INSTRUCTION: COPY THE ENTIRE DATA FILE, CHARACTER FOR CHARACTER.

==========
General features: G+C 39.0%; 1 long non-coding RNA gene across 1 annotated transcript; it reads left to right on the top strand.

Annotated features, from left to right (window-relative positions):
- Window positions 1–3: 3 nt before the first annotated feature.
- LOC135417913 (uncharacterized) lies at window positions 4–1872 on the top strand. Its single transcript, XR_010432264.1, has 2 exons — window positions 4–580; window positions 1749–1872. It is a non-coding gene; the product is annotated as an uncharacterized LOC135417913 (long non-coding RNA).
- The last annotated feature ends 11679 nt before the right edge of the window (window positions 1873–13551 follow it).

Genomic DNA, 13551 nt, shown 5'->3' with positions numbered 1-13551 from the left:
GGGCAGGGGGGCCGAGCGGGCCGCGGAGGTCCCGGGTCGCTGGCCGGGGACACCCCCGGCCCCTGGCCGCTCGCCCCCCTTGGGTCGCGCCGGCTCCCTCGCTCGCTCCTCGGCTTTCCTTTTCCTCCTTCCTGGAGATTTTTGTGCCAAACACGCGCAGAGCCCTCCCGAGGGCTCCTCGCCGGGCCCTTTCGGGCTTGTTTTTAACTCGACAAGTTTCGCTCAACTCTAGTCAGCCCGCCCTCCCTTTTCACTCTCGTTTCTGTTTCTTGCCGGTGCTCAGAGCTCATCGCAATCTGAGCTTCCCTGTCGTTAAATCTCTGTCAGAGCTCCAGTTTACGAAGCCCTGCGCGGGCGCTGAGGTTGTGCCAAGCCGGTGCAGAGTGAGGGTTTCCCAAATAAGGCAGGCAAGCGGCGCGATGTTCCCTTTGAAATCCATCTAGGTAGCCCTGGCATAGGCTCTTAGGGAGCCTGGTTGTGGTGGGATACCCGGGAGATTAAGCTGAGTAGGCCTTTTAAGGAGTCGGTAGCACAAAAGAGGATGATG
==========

General features: G+C 39.0%; 1 long non-coding RNA gene across 1 annotated transcript; it reads left to right on the top strand.

Annotated features, from left to right (window-relative positions):
- Window positions 1–3: 3 nt before the first annotated feature.
- LOC135417913 (uncharacterized) lies at window positions 4–1872 on the top strand. Its single transcript, XR_010432264.1, has 2 exons — window positions 4–580; window positions 1749–1872. It is a non-coding gene; the product is annotated as an uncharacterized LOC135417913 (long non-coding RNA).
- The last annotated feature ends 11679 nt before the right edge of the window (window positions 1873–13551 follow it).

Genomic DNA, 13551 nt, shown 5'->3' with positions numbered 1-13551 from the left:
GGGCAGGGGGGCCGAGCGGGCCGCGGAGGTCCCGGGTCGCTGGCCGGGGACACCCCCGGCCCCTGGCCGCTCGCCCCCCTTGGGTCGCGCCGGCTCCCTCGCTCGCTCCTCGGCTTTCCTTTTCCTCCTTCCTGGAGATTTTTGTGCCAAACACGCGCAGAGCCCTCCCGAGGGCTCCTCGCCGGGCCCTTTCGGGCTTGTTTTTAACTCGACAAGTTTCGCTCAACTCTAGTCAGCCCGCCCTCCCTTTTCACTCTCGTTTCTGTTTCTTGCCGGTGCTCAGAGCTCATCGCAATCTGAGCTTCCCTGTCGTTAAATCTCTGTCAGAGCTCCAGTTTACGAAGCCCTGCGCGGGCGCTGAGGTTGTGCCAAGCCGGTGCAGAGTGAGGGTTTCCCAAATAAGGCAGGCAAGCGGCGCGATGTTCCCTTTGAAATCCATCTAGGTAGCCCTGGCATAGGCTCTTAGGGAGCCTGGTTGTGGTGGGATACCCGGGAGATTAAGCTGAGTAGGCCTTTTAAGGAGTCGGTAGCACAAAAGAGGATGATG